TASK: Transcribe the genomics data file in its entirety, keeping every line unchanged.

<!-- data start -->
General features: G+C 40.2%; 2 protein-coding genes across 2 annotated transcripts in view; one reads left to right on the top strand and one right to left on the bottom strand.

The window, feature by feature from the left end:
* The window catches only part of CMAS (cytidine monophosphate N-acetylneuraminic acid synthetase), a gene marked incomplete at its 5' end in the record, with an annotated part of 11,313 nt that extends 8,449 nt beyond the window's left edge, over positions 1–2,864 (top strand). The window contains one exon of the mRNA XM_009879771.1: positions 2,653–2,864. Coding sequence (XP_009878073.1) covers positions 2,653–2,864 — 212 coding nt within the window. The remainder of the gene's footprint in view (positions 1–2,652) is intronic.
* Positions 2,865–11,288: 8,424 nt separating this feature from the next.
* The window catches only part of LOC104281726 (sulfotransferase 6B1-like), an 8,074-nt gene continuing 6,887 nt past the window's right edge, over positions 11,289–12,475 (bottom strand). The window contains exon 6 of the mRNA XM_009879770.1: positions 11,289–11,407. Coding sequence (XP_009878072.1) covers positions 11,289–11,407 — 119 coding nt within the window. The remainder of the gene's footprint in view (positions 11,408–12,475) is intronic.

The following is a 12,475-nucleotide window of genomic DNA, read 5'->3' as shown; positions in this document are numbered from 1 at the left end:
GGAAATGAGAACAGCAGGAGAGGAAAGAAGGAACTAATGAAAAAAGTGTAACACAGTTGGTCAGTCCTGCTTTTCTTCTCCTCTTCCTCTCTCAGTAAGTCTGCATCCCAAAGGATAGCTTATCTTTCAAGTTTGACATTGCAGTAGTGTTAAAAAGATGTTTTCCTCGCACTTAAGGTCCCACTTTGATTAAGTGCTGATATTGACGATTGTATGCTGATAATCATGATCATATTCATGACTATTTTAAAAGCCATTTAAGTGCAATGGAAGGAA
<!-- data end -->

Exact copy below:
General features: G+C 40.2%; 2 protein-coding genes across 2 annotated transcripts in view; one reads left to right on the top strand and one right to left on the bottom strand.

The window, feature by feature from the left end:
* The window catches only part of CMAS (cytidine monophosphate N-acetylneuraminic acid synthetase), a gene marked incomplete at its 5' end in the record, with an annotated part of 11,313 nt that extends 8,449 nt beyond the window's left edge, over positions 1–2,864 (top strand). The window contains one exon of the mRNA XM_009879771.1: positions 2,653–2,864. Coding sequence (XP_009878073.1) covers positions 2,653–2,864 — 212 coding nt within the window. The remainder of the gene's footprint in view (positions 1–2,652) is intronic.
* Positions 2,865–11,288: 8,424 nt separating this feature from the next.
* The window catches only part of LOC104281726 (sulfotransferase 6B1-like), an 8,074-nt gene continuing 6,887 nt past the window's right edge, over positions 11,289–12,475 (bottom strand). The window contains exon 6 of the mRNA XM_009879770.1: positions 11,289–11,407. Coding sequence (XP_009878072.1) covers positions 11,289–11,407 — 119 coding nt within the window. The remainder of the gene's footprint in view (positions 11,408–12,475) is intronic.

The following is a 12,475-nucleotide window of genomic DNA, read 5'->3' as shown; positions in this document are numbered from 1 at the left end:
GGAAATGAGAACAGCAGGAGAGGAAAGAAGGAACTAATGAAAAAAGTGTAACACAGTTGGTCAGTCCTGCTTTTCTTCTCCTCTTCCTCTCTCAGTAAGTCTGCATCCCAAAGGATAGCTTATCTTTCAAGTTTGACATTGCAGTAGTGTTAAAAAGATGTTTTCCTCGCACTTAAGGTCCCACTTTGATTAAGTGCTGATATTGACGATTGTATGCTGATAATCATGATCATATTCATGACTATTTTAAAAGCCATTTAAGTGCAATGGAAGGAA